I wrote 10 blog posts called “Culture of Success.” Even though there were a fair amount of people who read those, someone sat down, read them all in one sitting, and emailed me. The subject line was “Need Help: Bad Corporate Culture Equals Bad Team Culture.”
In it he expressed the corporate culture was cut throat and mean. Most people were out for themselves and you spent as much time doing CYA work as actual work. Now the company is starting a large project and he was brought in on a contract basis to help lead it. His team is “dedicated,” in that they’re on the project 100% of the time, until their functional manager says they’re needed to fight an operational fire.
I can appreciate his nervousness. I’ve been at companies where “duck and cover” is the norm and you’re scared of termination. There’s finger pointing & blaming at all levels. Someone has a “Dead Pool” list to see who’s going to get fired next. Employees don’t trust one another. It’s a place you dread. At the same time, I learned a lot from these places.
After a couple email exchanges we called each other. I told him though he had to be aware of the corporate culture, make your team culture awesome. It won’t be easy, but it’s possible. Here are the tips I gave:
- A “Come to Jesus” with the sponsor: since this team is dedicated, they should be dedicated and not pulled off the project daily to deal with other issues. If it becomes common practice, ask for the sponsor’s help in stopping it. Yes, I know you’re a contractor, but you’re also accountable for delivery and the sponsor needs to be accountable too.
- Build trust WITH the team: meet with each team member individually, talk about non-work stuff first and build a rapport. Ask what makes them nervous about being on the team and look for common themes. This is the most important thing you will do right away…and it NEVER stops.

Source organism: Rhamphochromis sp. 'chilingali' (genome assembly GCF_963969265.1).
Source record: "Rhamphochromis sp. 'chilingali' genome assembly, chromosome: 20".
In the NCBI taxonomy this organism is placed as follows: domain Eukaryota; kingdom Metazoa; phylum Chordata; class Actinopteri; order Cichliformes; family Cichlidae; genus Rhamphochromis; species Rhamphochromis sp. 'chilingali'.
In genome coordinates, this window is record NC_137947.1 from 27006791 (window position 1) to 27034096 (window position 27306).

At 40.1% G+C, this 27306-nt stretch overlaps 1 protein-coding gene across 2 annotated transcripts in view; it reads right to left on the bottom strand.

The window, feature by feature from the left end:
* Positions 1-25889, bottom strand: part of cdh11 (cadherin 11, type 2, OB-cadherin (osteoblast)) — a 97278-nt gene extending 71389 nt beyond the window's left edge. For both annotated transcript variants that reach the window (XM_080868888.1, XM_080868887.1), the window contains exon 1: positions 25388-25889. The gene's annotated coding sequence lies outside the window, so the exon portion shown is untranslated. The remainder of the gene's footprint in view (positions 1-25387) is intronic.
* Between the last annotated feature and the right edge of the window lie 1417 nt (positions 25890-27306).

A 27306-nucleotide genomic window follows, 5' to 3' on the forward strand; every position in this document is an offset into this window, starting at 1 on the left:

- Build trust AMONGST Team Members: this is tougher than building trust 1:1 and takes time. It starts with the kick-off and clearly defining each member’s role and reinforcing that along the way. Have daily stand-ups that foster communication (this wasn’t a Scrum project but good practice anyway). Request co-location. Negotiate for team lunches or happy hours. Bring in treats when a milestone is hit and make sure everyone is there. Find ways to celebrate as a team.
- Create a safe environment: again, takes time. Let the team know you’re there for them and you’re watching their backs so they don’t have to. Give them the credit when things go right. Fall on the sword when they don’t. Ultimately, be a servant leader.
- Deliver on commitments: if a team member asks you for help, make that your top priority. If you can’t get it done right away, let them know where you’re at. This goes back to building trust.
- If they have to leave for awhile, re-program them upon return: one of his biggest concerns was when a team member got pulled into an operational mess, they’d come back with their minds flipped to corporate vs. team culture. I recommended when they do come back, have a 1:1 with them, find out what happened, and provide an update on the project. Even if they’re only gone for a day, it’s good to have a quick chat.
- On-board new members: at certain intervals of the project, the core team have to bring in others. Once there’s a team culture, acclimating others can be a challenge. Though I don’t have a secret ingredient for this, my recommendation is have a 1:1 with them and invite them to some stand-ups before they start. Build relationships early so when they are on the project, they’re going into an environment they WANT to be part of.
I understand a corporate culture that sucks, but that doesn’t mean your team’s culture needs to. It’s not easy. I told him he’ll spend more time relationship building, especially at the front end, than doing other work and it will lead to some long days. But, in the long run it will be worth it. Your team will have an awesome culture and one they want to come to everyday.